Rob Delaney plays a character named Rob on Catastrophe. He created the show with Sharon Horgan, who plays his partner, also named Sharon. When Sharon gets pregnant with Rob’s baby after a “six-night stand,” they decide to actually get to know each other and try to raise their family. Season one ended when Sharon went into labor. Season two’s got some new surprises.
We spoke with Delaney over the phone out of New York. The entire second season of Catastrophe is available on Amazon today, free for Prime customers. Here are 12 things we learned from Delaney about the six new episodes.
Spoiler alert, but since season two has already aired in the U.K., many writers have already published this. Season two does indeed pick up with a childbirth, but it’s not quite the one we were left waiting for in season one. By the time season two begins, Sharon and Rob already have one child, and are expecting their second.
“We didn’t want to reinvent the sitcom or anything like that,” Delaney said. “It’s just that we were so curious to get into their marriage and parenting that that’s what we wanted to do. It’s just what we were most curious about.”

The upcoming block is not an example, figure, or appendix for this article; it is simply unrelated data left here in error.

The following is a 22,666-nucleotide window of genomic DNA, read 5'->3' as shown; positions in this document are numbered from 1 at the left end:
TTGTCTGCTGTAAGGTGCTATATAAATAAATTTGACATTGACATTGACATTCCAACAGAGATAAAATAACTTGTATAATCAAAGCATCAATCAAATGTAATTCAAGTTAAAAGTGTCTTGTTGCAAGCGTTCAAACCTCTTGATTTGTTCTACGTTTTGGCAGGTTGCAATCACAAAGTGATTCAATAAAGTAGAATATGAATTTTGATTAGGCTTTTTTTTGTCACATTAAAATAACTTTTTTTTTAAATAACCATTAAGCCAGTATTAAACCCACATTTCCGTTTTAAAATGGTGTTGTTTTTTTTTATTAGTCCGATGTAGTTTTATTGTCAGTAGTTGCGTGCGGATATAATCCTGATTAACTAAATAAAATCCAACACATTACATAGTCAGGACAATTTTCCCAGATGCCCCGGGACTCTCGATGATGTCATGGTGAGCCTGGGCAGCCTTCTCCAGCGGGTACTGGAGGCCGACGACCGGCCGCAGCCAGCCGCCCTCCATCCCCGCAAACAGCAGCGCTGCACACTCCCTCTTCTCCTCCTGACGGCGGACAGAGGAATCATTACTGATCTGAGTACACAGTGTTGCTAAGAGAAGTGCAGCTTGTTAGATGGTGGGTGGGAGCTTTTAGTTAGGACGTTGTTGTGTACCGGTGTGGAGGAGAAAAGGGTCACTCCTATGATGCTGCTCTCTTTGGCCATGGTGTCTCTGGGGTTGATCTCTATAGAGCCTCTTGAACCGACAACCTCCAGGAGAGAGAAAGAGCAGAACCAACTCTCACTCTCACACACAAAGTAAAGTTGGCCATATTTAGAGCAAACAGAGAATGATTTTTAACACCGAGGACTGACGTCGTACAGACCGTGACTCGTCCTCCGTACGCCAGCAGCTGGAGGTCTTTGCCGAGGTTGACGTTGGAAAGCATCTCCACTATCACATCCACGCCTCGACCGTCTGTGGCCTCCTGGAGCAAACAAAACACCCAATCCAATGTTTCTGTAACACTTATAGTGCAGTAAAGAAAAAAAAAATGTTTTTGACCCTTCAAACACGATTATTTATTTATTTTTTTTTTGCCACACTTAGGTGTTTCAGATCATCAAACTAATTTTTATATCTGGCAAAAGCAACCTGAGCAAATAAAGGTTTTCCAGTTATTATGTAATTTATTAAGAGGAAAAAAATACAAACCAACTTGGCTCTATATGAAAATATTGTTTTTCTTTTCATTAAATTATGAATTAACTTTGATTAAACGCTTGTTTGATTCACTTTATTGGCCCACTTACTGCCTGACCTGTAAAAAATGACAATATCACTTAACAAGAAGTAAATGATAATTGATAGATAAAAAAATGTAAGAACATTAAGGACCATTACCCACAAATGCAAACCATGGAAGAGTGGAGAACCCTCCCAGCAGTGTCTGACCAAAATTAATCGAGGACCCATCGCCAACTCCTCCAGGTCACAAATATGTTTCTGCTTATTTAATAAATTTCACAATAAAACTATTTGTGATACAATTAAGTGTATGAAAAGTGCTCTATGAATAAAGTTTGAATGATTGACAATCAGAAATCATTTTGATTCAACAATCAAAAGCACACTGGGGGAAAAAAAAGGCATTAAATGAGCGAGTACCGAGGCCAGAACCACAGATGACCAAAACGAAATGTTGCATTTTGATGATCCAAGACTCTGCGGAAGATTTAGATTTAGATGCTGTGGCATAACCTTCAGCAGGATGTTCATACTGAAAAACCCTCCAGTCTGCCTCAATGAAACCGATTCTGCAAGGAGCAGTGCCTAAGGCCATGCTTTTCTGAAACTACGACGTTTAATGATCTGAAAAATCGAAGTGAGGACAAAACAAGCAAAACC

It turns out season one was a bonus, and this was the season they were planning to do all along. We should be grateful we got to see Rob and Sharon meet, and get pregnant the first time, because they were itching to move forward.
“We had initially thought of season two before we thought of season one,” Delaney said. “We really thought we were going to start in the middle of a marriage but then we discovered that we enjoyed watching the characters get to know each other too.”
We know Rob, Sharon and all their friends so much better. We’re invested in them and they’re invested in each other, so catastrophe is even more dangerous. “Things have higher stakes,” Delaney said. “Things hurt more. Everything comes with a higher price tag, which is always good for comedy.”
One of the jokes about the newborn is that no one can pronounce her name. I even had to ask Delaney how to spell it, and he wasn’t sure anymore. Of course it was written in the script, but even now he’s hard pressed to remember it.
“I think it’s Muirrean, but I might be wrong,” Delaney said. “It had so many Irish vowels in it that I didn’t bother to commit it to memory.”
Horgan’s real life children are lucky that Muirrean is only a joke on her TV show. One of them almost ended up with that name. “Sharon almost really named one of her daughters that because obviously she is Irish, but her husband would not sanction a name that was that difficult to pronounce,” Delaney said. “So she just knew from real life that that name could produce fireworks in a non completely Irish family, that some people would have trouble saying that.”